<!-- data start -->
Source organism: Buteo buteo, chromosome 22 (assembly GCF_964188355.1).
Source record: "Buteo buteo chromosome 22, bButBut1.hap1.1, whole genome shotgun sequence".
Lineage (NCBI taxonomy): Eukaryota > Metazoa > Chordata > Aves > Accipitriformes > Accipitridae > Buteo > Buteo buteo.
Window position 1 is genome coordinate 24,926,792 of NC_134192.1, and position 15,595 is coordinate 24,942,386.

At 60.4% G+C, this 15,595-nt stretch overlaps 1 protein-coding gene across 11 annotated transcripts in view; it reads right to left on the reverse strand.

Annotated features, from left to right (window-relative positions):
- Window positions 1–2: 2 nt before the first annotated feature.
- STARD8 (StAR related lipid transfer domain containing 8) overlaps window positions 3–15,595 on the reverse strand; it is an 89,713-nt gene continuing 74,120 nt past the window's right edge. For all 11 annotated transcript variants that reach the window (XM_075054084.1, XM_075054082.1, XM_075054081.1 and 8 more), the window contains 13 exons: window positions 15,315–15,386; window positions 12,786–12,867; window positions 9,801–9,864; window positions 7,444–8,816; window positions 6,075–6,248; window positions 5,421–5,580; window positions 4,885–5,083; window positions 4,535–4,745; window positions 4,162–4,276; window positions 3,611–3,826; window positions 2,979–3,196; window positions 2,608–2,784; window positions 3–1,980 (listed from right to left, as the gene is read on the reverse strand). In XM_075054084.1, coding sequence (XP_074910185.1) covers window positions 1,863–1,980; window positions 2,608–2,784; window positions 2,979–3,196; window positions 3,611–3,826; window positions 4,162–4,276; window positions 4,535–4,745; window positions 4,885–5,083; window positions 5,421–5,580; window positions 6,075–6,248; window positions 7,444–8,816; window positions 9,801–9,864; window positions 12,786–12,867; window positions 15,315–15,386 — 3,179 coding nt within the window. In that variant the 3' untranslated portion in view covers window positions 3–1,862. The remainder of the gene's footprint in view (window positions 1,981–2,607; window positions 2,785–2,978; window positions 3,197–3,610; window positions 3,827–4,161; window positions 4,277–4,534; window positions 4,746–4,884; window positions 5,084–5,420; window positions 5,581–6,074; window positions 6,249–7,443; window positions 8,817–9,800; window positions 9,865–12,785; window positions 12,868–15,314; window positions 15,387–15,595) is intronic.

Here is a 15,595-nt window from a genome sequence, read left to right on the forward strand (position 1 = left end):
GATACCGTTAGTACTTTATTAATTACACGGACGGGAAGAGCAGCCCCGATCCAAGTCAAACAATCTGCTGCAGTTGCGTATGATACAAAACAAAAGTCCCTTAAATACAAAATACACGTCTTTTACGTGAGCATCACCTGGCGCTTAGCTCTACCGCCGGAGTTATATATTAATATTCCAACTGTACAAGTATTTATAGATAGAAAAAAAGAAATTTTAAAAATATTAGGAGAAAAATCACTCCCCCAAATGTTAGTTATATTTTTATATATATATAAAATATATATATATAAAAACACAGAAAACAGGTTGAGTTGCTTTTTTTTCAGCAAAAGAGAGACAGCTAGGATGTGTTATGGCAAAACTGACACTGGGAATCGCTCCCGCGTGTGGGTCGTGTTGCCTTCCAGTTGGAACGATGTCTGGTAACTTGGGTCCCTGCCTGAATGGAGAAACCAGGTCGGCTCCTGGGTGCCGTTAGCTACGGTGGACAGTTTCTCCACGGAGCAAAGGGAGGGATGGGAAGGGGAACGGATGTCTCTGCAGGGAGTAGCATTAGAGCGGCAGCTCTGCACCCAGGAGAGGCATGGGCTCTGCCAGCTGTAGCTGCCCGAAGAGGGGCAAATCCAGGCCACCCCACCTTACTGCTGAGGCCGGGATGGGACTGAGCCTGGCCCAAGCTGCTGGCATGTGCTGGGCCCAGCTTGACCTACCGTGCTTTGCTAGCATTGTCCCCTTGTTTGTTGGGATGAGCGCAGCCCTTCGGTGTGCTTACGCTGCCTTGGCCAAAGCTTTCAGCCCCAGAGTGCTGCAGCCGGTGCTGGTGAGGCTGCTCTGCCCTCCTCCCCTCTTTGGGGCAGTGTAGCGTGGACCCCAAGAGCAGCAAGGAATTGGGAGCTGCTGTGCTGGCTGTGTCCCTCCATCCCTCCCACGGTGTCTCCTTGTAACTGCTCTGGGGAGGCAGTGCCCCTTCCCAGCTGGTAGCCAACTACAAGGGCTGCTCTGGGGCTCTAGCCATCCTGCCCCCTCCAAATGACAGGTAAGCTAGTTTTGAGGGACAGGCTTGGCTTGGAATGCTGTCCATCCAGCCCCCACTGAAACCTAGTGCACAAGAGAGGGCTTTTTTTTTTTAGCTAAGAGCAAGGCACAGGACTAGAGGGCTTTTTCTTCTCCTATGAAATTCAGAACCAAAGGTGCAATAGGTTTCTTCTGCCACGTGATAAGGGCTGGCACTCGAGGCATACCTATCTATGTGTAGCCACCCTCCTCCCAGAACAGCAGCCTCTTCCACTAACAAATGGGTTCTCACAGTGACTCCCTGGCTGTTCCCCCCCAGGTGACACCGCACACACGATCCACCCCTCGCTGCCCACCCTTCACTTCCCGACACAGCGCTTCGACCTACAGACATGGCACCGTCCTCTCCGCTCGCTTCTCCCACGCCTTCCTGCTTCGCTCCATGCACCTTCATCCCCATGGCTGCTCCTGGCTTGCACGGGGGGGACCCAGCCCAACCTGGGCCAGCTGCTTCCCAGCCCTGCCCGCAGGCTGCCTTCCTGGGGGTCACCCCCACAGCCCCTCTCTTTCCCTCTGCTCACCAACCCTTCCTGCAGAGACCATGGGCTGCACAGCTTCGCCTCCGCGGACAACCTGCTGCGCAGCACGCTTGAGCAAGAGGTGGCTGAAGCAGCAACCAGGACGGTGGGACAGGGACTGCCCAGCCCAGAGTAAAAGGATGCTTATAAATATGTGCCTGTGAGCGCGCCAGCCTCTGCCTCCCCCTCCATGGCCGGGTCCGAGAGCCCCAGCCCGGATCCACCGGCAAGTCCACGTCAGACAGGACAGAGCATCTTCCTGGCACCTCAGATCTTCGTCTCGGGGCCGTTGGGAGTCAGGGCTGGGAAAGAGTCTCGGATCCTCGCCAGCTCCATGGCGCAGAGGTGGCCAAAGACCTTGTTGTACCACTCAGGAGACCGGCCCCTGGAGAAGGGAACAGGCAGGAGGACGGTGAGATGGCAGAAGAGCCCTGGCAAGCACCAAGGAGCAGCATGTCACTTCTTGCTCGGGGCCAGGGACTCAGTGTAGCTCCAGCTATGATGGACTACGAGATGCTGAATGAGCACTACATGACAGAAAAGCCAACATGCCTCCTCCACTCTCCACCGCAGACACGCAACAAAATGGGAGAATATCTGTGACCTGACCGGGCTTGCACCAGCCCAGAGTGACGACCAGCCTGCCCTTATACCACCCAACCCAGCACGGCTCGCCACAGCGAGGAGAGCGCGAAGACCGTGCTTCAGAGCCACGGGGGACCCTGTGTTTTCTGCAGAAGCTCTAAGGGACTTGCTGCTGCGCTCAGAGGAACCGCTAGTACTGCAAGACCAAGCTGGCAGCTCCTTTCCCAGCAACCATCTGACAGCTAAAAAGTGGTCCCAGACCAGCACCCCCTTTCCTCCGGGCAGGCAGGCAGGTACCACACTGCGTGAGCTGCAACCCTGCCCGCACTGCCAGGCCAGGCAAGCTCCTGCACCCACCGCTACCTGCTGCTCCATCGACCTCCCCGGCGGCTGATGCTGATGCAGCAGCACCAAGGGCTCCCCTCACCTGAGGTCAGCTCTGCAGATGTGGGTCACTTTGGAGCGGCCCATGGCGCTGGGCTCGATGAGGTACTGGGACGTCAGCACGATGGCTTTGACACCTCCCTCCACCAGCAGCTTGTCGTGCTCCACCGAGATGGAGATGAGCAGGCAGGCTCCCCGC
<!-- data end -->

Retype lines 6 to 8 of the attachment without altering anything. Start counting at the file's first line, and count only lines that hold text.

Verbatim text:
Annotated features, from left to right (window-relative positions):
- Window positions 1–2: 2 nt before the first annotated feature.
- STARD8 (StAR related lipid transfer domain containing 8) overlaps window positions 3–15,595 on the reverse strand; it is an 89,713-nt gene continuing 74,120 nt past the window's right edge. For all 11 annotated transcript variants that reach the window (XM_075054084.1, XM_075054082.1, XM_075054081.1 and 8 more), the window contains 13 exons: window positions 15,315–15,386; window positions 12,786–12,867; window positions 9,801–9,864; window positions 7,444–8,816; window positions 6,075–6,248; window positions 5,421–5,580; window positions 4,885–5,083; window positions 4,535–4,745; window positions 4,162–4,276; window positions 3,611–3,826; window positions 2,979–3,196; window positions 2,608–2,784; window positions 3–1,980 (listed from right to left, as the gene is read on the reverse strand). In XM_075054084.1, coding sequence (XP_074910185.1) covers window positions 1,863–1,980; window positions 2,608–2,784; window positions 2,979–3,196; window positions 3,611–3,826; window positions 4,162–4,276; window positions 4,535–4,745; window positions 4,885–5,083; window positions 5,421–5,580; window positions 6,075–6,248; window positions 7,444–8,816; window positions 9,801–9,864; window positions 12,786–12,867; window positions 15,315–15,386 — 3,179 coding nt within the window. In that variant the 3' untranslated portion in view covers window positions 3–1,862. The remainder of the gene's footprint in view (window positions 1,981–2,607; window positions 2,785–2,978; window positions 3,197–3,610; window positions 3,827–4,161; window positions 4,277–4,534; window positions 4,746–4,884; window positions 5,084–5,420; window positions 5,581–6,074; window positions 6,249–7,443; window positions 8,817–9,800; window positions 9,865–12,785; window positions 12,868–15,314; window positions 15,387–15,595) is intronic.